470 Wilson, Collecdev, gh3The old design of the building before the alterations, image courtesy of 470 Wilson, Collecdev

Stay tuned for more news as the proposal completes the planning process and heads to the sales and construction phases. In the meantime, you can find more renderings in our dataBase file for the project, linked below. Tell us what you think by getting involved with the associated Forum thread, or by leaving a comment in the space provided on this page.

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7 Tips For First-Time Home Buyers In Calgary

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Buying a house for the first time can be overwhelming to say the least. If you’re wondering what neighbourhood to go with, what you can afford, or even how to just get started on the process, let us take some stress off your hands! We’ve teamed up with Hopewell Residential to give you 7 tips to ensure the home you end up with is everything you dreamed of.

Hopewell Residential is a five-time Developer of the Year award winner, so their expertise is second-to-none in Calgary and beyond. Who better to learn home-buying tips from than the homebuilders themselves?

Create a checklist of needs & wants

This is a biggie. When you’re buying your very first home, you’ll want to weigh your needs vs. your wants. Ensuring you have what you love in your first home is a big, big deal.

What should you do? Easy. Set up a list of needs and a list of wants, but be pretty strict with yourself, and make sure you take your lifestyle into consideration. With the increase in remote work over the past year, it’s important to keep in mind that a home office or flex room might just be the key to maximizing at home happiness. Especially if you’re thinking you might be expanding your family later on, spare rooms and extra space is key (but more on that later!).

Or for instance, you might need a home in an area with a high walkability score, but you want to be close to certain amenities. Set yourself up with the right level of compromise and the number of homes that actually fit your ‘perfect’ idea will skyrocket.

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‘Don’t give up’: Ottawa Valley realtors share statistics, tips for homebuyers in ‘extreme’ sellers market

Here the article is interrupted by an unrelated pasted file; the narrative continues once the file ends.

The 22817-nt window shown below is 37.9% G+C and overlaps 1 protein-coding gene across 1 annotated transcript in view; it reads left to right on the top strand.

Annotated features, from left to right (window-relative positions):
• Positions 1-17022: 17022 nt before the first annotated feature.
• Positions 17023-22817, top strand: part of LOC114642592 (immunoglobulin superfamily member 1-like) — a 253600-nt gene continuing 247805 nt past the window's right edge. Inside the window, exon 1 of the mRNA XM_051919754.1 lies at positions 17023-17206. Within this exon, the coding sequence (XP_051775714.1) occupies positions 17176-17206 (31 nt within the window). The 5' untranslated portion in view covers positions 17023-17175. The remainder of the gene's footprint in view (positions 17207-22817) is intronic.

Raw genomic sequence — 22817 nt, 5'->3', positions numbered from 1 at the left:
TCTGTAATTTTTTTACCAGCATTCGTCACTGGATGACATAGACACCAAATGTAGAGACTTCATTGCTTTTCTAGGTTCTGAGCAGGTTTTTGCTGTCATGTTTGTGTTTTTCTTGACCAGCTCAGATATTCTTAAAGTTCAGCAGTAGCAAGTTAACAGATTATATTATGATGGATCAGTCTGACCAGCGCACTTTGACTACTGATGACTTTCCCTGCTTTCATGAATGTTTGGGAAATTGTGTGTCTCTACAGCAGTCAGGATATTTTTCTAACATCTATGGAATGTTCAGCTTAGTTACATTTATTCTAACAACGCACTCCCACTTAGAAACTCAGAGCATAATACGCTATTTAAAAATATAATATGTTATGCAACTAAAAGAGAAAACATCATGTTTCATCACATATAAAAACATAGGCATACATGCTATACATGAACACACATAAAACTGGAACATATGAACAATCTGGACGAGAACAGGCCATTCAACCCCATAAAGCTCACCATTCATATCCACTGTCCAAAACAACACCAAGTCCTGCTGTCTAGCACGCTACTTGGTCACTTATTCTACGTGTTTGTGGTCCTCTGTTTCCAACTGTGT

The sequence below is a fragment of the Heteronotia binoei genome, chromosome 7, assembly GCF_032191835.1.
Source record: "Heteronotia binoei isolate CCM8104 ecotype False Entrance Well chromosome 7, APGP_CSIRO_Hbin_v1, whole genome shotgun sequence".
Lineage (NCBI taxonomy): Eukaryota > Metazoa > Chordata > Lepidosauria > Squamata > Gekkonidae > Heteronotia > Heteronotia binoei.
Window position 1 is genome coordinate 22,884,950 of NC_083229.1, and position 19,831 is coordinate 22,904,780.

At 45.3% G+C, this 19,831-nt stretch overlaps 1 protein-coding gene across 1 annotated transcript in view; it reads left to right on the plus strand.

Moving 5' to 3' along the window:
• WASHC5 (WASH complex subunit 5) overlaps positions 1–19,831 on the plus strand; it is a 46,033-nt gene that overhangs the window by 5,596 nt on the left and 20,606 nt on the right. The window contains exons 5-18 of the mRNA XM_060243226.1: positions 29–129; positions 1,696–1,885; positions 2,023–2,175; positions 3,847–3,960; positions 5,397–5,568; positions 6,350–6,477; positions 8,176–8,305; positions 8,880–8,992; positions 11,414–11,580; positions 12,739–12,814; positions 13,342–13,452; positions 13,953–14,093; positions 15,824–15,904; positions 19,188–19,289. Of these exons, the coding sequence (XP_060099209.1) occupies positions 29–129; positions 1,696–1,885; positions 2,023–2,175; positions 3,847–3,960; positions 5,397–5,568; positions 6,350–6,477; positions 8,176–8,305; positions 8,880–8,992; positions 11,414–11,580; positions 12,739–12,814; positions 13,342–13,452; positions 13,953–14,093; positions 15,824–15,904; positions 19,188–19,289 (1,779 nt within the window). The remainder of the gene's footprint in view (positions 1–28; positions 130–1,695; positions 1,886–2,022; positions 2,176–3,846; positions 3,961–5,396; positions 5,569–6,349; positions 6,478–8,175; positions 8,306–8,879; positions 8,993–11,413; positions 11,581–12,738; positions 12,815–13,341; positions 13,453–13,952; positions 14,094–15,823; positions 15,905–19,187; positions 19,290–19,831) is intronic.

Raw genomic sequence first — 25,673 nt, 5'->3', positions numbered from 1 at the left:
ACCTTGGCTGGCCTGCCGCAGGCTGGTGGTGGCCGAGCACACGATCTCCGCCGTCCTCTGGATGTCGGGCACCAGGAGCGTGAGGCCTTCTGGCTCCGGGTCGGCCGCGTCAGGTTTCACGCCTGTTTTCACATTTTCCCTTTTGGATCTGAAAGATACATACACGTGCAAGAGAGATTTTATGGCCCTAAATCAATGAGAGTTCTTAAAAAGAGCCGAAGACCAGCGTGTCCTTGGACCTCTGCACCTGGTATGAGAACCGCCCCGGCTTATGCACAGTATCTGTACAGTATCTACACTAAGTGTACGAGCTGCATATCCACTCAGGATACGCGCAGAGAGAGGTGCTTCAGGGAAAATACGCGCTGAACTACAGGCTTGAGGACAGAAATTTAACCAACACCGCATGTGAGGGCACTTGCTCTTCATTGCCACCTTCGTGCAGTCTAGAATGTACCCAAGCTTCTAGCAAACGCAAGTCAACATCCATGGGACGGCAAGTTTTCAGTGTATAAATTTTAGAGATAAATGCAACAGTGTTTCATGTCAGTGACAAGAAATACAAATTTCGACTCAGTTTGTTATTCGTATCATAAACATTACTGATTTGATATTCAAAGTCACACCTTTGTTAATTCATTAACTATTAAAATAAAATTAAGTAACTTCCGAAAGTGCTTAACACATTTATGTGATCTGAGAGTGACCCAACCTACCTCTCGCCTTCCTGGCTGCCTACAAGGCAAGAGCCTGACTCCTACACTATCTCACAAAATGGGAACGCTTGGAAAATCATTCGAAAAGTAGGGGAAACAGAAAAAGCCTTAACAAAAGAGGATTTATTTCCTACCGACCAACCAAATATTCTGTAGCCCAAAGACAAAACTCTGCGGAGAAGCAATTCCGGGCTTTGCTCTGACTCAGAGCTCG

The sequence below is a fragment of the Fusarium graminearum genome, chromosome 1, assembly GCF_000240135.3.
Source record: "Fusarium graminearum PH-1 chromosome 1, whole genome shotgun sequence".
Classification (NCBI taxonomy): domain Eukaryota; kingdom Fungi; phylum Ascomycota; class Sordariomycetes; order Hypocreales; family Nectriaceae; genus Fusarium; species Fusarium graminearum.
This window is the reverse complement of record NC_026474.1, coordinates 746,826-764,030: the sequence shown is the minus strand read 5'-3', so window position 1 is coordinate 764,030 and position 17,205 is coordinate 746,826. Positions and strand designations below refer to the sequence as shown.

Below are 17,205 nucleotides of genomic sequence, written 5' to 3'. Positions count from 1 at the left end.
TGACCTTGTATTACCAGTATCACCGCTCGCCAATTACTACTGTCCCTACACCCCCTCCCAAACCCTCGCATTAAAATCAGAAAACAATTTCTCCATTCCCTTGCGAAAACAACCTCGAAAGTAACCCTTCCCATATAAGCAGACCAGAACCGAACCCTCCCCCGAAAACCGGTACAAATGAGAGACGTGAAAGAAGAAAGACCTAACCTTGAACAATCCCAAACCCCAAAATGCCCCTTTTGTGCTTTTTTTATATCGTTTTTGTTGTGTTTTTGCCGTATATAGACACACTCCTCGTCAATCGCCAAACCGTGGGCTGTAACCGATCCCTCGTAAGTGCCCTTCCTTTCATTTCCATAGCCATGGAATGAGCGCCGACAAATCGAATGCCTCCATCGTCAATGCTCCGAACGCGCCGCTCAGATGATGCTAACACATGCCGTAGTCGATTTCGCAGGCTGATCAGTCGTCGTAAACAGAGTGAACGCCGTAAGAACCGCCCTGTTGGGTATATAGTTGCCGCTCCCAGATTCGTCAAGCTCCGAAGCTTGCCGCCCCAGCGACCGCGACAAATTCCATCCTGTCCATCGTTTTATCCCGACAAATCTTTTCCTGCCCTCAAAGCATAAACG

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The real estate market in the Ottawa Valley can be summed up this way: people from far and wide are in a buying frenzy, but there’s hardly anything to buy at the “store,” and the limited inventory is overpriced.

This “stampede” — as one realtor described it — will affect rural towns as residents grapple with finding affordable housing and agonize over their inability to purchase homes in their price range.

“We are seeing a lack of inventory in all price ranges,” said Laura Keller, a real estate agent from Carleton Place.

Helen Vincent, a Renfrew realtor, said she’s never seen a market like this in her 36 years of practice. “We postpone offers for four to five days in order to get all the buyers,” she said.

Multiple offers — between seven and 10 — became the norm, with cash offers and no conditions, as buyers faced bidding wars. “In Ottawa, they have up to 50 (offers),” she added.

“It’s very stressful. You’re going to get nine (people) ticked off, and one happy. So many people are disappointed,” Vincent said.

Terry Stavenow, an Arnprior realtor for 40 years, said that “the pent-up need took over with inventory going low. It made a stampede on everything that was available.“

“Brand new housing — it’s very much gone. Several building developers are rushing to get inventory. They usually don’t do construction in the winter months,” said Stavenow.

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10 Tips For First-Time Home Buyers

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Buying a home for the first time is exciting and a commitment to the future. It’s often challenging, too, and the process requires a lot of steps, many of which can be tricky to navigate as a first-time home buyer.